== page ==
WASHINGTON, Pa. (April 27, 2012)—Armed with an ASIANetwork/Freeman Foundation grant, a Washington & Jefferson College (W&J) professor and four students will spend part of the summer studying abroad, taking an up-close look at the economy in China.
Yongsheng Wang, Ph.D., assistant professor of economics and director of financial economics at W&J, will be joined by two economics majors and two international studies majors investigating the impact of recent labor shortages in China.
The summer 2012 ASIANetwork Freeman Student-Faculty Fellows Program will be the 14th funded by the Freeman Foundation to support collaborative undergraduate research in East and Southeast Asia. More than $434,000 will be allocated to 14 faculty mentors and 62 undergraduate students.
Joining Wang will be juniors Aaron Szafran, McKenzie Graf, Alex Smith and Savannah Sprowls.
“Labor is a very important element in China, as is the composition of the workforce,” said Wang, adding this is the first time the College has received the grant. “We care about the Chinese economy. It is very much intertwined with the economy here.”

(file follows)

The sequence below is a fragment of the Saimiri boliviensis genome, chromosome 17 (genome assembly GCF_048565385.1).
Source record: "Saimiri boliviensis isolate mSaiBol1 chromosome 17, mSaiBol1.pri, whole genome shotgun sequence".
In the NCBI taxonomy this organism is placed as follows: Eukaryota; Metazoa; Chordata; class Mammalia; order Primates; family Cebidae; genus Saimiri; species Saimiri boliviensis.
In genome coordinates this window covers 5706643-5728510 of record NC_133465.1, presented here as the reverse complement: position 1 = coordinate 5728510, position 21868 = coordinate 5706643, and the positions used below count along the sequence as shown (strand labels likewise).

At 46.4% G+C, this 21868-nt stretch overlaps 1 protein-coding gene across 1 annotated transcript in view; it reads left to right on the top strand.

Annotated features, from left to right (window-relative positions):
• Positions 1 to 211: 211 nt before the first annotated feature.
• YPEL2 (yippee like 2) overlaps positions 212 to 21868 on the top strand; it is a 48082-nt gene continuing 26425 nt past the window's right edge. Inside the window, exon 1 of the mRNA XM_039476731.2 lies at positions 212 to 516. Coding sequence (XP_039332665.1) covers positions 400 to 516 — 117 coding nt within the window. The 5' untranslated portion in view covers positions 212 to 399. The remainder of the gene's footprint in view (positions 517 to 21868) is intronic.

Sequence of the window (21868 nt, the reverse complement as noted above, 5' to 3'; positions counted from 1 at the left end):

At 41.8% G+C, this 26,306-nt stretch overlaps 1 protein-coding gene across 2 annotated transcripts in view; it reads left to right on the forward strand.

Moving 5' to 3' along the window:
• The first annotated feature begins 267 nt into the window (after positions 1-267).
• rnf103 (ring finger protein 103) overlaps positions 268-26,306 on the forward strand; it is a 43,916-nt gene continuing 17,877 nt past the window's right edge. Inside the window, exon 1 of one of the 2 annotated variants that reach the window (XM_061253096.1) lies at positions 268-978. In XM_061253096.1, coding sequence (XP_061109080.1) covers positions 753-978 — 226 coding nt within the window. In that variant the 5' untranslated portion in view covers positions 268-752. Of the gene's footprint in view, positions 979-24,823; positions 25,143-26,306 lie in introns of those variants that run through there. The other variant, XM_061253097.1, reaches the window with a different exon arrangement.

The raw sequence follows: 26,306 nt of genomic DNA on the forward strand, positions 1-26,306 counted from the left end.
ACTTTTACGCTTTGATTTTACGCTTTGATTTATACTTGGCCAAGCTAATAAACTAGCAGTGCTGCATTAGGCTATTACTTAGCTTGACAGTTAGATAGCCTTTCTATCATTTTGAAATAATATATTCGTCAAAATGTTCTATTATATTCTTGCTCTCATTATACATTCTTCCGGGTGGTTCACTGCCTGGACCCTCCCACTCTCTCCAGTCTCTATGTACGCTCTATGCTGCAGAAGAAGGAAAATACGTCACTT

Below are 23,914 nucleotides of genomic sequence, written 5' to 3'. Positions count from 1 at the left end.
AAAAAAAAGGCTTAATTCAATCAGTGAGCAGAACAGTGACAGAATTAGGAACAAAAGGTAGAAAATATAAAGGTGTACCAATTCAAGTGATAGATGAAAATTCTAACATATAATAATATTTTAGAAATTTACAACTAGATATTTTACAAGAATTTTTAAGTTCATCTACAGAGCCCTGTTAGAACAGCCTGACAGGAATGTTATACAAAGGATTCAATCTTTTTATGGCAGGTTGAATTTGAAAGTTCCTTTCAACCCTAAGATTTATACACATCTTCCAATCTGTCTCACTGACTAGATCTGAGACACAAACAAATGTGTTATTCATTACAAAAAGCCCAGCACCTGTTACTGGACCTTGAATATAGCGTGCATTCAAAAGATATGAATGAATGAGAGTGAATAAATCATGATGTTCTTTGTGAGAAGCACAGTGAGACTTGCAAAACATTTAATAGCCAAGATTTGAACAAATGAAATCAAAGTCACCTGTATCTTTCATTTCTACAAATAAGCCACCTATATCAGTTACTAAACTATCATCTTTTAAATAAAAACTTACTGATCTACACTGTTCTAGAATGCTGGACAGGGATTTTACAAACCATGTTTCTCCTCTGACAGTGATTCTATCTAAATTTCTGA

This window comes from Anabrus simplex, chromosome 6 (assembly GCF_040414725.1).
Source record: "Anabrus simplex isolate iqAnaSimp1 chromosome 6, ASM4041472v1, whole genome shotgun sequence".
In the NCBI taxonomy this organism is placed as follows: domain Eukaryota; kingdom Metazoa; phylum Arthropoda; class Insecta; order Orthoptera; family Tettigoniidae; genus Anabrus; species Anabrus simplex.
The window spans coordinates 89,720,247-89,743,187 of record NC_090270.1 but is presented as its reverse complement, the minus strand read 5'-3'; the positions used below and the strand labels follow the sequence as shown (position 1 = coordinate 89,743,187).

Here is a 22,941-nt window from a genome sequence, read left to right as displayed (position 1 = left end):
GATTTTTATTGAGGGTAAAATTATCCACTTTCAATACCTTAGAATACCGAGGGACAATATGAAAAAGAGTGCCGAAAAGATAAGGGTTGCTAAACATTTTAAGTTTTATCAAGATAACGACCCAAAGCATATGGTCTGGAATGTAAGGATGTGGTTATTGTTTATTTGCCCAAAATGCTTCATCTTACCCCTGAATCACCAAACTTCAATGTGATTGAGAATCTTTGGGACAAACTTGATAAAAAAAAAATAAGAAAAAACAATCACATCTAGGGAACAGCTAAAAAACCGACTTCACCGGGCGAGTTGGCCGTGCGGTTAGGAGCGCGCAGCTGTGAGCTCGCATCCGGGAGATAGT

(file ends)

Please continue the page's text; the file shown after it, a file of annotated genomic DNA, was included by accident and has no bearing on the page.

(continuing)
Each member of the W&J research team will explore a topic closely linked to increasing problems faced in various Chinese locations due to recurrent labor shortages. Students will study the response of employers to labor shortages, which vary from raising wages to developing other non-wage incentives; the impact of the massive Chinese stimulus package focused on interior and rural China on the migration of workers from these regions to coastal areas; recurrent patterns of migration in the Chinese labor market and the causes of these patterns; and the benefits and costs considered by plant owners and managers opting to relocate to inland cities or to hire undocumented workers from neighboring countries such as Vietnam and Laos.
Research will be undertaken during a four-week period spent in Qingdao, Shanghai, Wuhan and Shenzhen, Wang said.
“Hopefully, our visit will offer us a deeper understanding of the Chinese manufacturing sector and economy,” Wang said. “This is a student-driven, faculty-led project. We will all work together as a team.”
Wang said the grant would not have been possible without the support of the College.
“We believe this is a good topic to research, as an interdisciplinary learning approach is common in the liberal arts. We are focused. We are good at what we do. Learning, to me, has no boundaries. It is a search for knowledge.”